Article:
Federal Judiciary of the United States

Federal Judiciary of the United States

In the United States of America, there is a parallel federal court system and independent courts of each of the fifty states of the country, four federal territories and the District of Columbia.

The US Federal Judicial System consists of the Supreme Court, appellate and circuit courts, and special courts. Еhe US Supreme Court is the head of the entire system of federal courts. At the same time, it occupies an extremely important position in the structure of the highest bodies of state power, along with the president and the US Congress. The Supreme Court of the United States of America is the only judicial body referred to in the country’s constitution. It consists of nine judges, one of whom, by the will of the President of the United States, takes the chair. Each member of the Supreme Court is also appointed by the president and is approved for the post in the Senate.

Decision-making in the country’s highest judicial body takes place by a quorum of six votes. There are cases concerning disputes between two or more states, affecting foreign ambassadors and others. There are quite a few cases that are intended to be considered exclusively by the US Supreme Court. The main function of the Supreme Court is to consider complaints filed against decisions of lower-level federal and state courts, subject to matters of federal importance being dealt with. In addition, the Supreme Court is considering requests to repeal the rulings of the courts of any instances, if they were based on laws that are contrary to the US Constitution.

Appellate courts are one of the main parts into which the judicial system in the United States is divided. They were created in 1891 and represent the courts of intermediate jurisdiction between the district courts and the US Supreme Court. Today, there are 13 courts of appeal in the country, each of which covers from three to ten states and has its own official number. Each court of appeal consists of four to twenty-three judges. The chairman is the judge who is the longest member of this court but has not crossed the threshold of the 70th anniversary. When reviewing cases, a member of the US Supreme Court assigned to him participates in each court of appeal. Courts of appeal review appeals against decisions and sentences handed down by district courts, as well as against decisions of various administrative bodies. Most often, cases are considered by a panel of three judges, but if it is not an appeal, then one or two judges can deal with the case.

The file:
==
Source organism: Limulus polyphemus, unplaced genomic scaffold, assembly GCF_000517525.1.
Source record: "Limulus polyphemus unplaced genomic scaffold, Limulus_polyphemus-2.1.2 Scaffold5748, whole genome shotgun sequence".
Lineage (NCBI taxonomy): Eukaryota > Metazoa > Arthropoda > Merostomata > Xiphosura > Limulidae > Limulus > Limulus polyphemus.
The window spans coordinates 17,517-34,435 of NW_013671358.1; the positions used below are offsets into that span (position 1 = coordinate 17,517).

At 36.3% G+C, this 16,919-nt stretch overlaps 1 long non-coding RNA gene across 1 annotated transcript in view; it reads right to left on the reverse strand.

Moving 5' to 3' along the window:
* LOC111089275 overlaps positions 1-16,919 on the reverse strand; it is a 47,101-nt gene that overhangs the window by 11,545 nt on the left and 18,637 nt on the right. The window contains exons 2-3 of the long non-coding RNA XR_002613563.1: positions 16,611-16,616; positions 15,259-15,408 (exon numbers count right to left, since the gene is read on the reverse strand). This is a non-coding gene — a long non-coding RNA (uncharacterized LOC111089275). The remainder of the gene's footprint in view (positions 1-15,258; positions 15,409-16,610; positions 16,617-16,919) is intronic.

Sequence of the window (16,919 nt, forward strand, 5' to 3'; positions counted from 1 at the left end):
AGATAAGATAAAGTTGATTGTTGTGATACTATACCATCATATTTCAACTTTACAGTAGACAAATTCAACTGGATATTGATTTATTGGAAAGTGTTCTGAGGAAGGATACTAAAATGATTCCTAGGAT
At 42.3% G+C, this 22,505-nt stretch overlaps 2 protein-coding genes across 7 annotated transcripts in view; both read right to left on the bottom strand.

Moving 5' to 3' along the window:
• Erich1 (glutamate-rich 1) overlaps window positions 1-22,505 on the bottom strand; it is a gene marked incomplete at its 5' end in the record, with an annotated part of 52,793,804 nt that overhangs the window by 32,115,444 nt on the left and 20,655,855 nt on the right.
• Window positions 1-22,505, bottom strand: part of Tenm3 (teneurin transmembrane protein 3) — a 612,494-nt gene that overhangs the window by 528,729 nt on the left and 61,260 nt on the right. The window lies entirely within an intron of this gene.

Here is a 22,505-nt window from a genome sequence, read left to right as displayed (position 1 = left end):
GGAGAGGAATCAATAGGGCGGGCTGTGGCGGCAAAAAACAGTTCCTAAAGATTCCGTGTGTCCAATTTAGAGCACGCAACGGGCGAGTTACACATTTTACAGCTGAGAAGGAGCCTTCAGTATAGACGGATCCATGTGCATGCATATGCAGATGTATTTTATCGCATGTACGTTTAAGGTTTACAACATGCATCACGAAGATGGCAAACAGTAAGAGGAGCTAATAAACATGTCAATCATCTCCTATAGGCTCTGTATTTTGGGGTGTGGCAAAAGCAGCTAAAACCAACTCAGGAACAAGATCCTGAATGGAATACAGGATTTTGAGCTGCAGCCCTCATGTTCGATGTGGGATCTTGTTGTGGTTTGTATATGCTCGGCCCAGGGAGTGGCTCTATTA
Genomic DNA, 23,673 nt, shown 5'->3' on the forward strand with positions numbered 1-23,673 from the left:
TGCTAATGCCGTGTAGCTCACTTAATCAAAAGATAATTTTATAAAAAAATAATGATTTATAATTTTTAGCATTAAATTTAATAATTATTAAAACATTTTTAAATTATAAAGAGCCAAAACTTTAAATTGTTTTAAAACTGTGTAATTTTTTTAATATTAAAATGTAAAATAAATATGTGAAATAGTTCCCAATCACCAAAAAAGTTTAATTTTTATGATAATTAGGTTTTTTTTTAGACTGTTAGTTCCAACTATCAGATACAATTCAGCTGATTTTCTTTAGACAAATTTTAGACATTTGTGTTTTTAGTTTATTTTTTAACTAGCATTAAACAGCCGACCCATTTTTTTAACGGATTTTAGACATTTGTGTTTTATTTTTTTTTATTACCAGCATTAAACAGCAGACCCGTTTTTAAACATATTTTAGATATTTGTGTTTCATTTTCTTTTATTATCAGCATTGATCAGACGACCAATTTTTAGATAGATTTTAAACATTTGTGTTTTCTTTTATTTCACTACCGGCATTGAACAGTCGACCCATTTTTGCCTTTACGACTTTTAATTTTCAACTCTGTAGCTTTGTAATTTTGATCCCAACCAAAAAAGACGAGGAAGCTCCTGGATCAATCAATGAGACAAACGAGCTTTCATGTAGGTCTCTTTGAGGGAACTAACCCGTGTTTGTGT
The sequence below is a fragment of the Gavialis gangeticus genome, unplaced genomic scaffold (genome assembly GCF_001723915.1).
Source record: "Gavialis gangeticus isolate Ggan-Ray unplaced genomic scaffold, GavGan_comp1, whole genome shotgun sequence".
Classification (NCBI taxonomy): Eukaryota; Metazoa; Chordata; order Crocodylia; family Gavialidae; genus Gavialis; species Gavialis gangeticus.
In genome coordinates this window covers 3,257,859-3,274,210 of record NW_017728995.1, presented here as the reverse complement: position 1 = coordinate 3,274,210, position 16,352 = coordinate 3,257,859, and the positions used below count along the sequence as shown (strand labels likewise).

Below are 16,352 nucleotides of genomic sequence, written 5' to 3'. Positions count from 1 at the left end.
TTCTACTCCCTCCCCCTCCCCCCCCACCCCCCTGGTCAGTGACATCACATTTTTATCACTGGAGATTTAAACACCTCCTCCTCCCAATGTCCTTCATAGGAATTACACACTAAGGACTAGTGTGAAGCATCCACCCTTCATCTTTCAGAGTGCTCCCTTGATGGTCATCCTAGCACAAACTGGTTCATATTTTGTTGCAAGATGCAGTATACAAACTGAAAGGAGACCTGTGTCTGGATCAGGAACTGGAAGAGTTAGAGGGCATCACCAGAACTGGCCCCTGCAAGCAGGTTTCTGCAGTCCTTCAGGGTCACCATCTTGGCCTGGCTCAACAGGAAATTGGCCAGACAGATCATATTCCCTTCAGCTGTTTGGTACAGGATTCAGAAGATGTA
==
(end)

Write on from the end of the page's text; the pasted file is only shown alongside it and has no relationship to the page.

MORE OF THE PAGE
The district courts are the main link in a large imperious mechanism called the US judicial system. The entire territory of the United States of America is divided into separate districts, taking into account the border lines of each state. Such a division implies the presence in one state from one to four districts. In addition, US District Courts operate in four foreign territories under the control of this country. In total, the judicial system in the United States today counts 94 district (also called district) courts. Each of them has from two to twenty-seven judges, and the chairman is chosen according to the same rules as in the case with the appellate court. In the first instance, the district courts consider cases of a criminal and civil nature, which are within the competence of the federal bodies of justice. Also, district courts consider complaints of citizens and organizations against the actions of various administrative departments. In district courts, federal magistrates are created who perform auxiliary functions or independently conduct cases for minor crimes, the punishment for which cannot exceed one year of imprisonment or $1,000 in fines. In addition, since 1978, additional bodies dealing with bankruptcy cases have been created at each district court. This category of cases is quite numerous. Complaints against the decisions of this unit are usually made to the same district court in which it operates.

Judicial systems of individual US states

Each of the US states has its own court system. In most cases, the lack of a single vertical structure of the courts is explained by the historical conditions in which the judicial system of each individual state was formed. Most often, the system of general courts consists of two or three stages, and they are supplemented with all kinds of courts with special or limited jurisdiction. In small states, a two-tier judicial system usually operates, implying the presence of courts of the first instance and the highest judicial body. States with a large area and population usually have three-tier system with intermediate and appeal jurisdiction.

State judicial systems are headed by instances, usually called the supreme courts, but in some states, they are called appeals. These courts include 5–9 members, of which one is elected as chairman. This court is mainly involved in the consideration of appeals against decisions of lower courts.

Intermediate courts deal with complaints of sentences imposed by courts of the first instance and other judicial institutions. They involve from 10 to 50 judges, and decisions are made by boards of three judges.

The main unit of the judicial system of each state is the court of law. It deals with the first instance of virtually all criminal cases, with the exception of minor ones, as well as civil cases regardless of the amount of the claim, except for those cases that should be considered by specialized courts.